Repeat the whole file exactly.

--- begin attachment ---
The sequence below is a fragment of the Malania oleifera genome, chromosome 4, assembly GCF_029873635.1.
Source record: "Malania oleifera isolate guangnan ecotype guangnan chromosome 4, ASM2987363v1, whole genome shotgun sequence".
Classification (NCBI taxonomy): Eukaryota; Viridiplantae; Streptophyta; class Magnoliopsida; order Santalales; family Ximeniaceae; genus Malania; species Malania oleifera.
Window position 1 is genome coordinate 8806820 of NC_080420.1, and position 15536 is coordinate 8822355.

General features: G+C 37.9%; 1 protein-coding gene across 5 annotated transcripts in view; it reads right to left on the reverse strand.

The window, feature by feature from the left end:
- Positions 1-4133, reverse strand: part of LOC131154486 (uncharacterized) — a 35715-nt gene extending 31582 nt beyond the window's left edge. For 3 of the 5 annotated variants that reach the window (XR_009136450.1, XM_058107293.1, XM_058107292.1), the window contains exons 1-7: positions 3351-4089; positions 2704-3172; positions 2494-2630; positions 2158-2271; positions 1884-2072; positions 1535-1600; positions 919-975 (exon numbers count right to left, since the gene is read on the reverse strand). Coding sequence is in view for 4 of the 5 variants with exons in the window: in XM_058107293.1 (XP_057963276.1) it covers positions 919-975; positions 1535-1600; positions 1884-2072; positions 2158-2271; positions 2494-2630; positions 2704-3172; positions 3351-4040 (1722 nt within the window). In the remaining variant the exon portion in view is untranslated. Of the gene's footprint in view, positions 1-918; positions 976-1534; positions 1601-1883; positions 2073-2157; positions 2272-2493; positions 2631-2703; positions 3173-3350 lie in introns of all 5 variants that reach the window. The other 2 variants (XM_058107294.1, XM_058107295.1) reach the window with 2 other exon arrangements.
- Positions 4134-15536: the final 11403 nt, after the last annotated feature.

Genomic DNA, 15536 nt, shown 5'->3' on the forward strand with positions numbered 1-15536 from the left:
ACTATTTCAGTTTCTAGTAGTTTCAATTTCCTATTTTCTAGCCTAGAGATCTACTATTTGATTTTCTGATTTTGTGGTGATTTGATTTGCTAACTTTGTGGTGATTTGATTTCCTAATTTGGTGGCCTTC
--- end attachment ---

The sequence below is a fragment of the Malania oleifera genome, chromosome 4, assembly GCF_029873635.1.
Source record: "Malania oleifera isolate guangnan ecotype guangnan chromosome 4, ASM2987363v1, whole genome shotgun sequence".
Classification (NCBI taxonomy): Eukaryota; Viridiplantae; Streptophyta; class Magnoliopsida; order Santalales; family Ximeniaceae; genus Malania; species Malania oleifera.
Window position 1 is genome coordinate 8806820 of NC_080420.1, and position 15536 is coordinate 8822355.

General features: G+C 37.9%; 1 protein-coding gene across 5 annotated transcripts in view; it reads right to left on the reverse strand.

The window, feature by feature from the left end:
- Positions 1-4133, reverse strand: part of LOC131154486 (uncharacterized) — a 35715-nt gene extending 31582 nt beyond the window's left edge. For 3 of the 5 annotated variants that reach the window (XR_009136450.1, XM_058107293.1, XM_058107292.1), the window contains exons 1-7: positions 3351-4089; positions 2704-3172; positions 2494-2630; positions 2158-2271; positions 1884-2072; positions 1535-1600; positions 919-975 (exon numbers count right to left, since the gene is read on the reverse strand). Coding sequence is in view for 4 of the 5 variants with exons in the window: in XM_058107293.1 (XP_057963276.1) it covers positions 919-975; positions 1535-1600; positions 1884-2072; positions 2158-2271; positions 2494-2630; positions 2704-3172; positions 3351-4040 (1722 nt within the window). In the remaining variant the exon portion in view is untranslated. Of the gene's footprint in view, positions 1-918; positions 976-1534; positions 1601-1883; positions 2073-2157; positions 2272-2493; positions 2631-2703; positions 3173-3350 lie in introns of all 5 variants that reach the window. The other 2 variants (XM_058107294.1, XM_058107295.1) reach the window with 2 other exon arrangements.
- Positions 4134-15536: the final 11403 nt, after the last annotated feature.

Genomic DNA, 15536 nt, shown 5'->3' on the forward strand with positions numbered 1-15536 from the left:
ACTATTTCAGTTTCTAGTAGTTTCAATTTCCTATTTTCTAGCCTAGAGATCTACTATTTGATTTTCTGATTTTGTGGTGATTTGATTTGCTAACTTTGTGGTGATTTGATTTCCTAATTTGGTGGCCTTC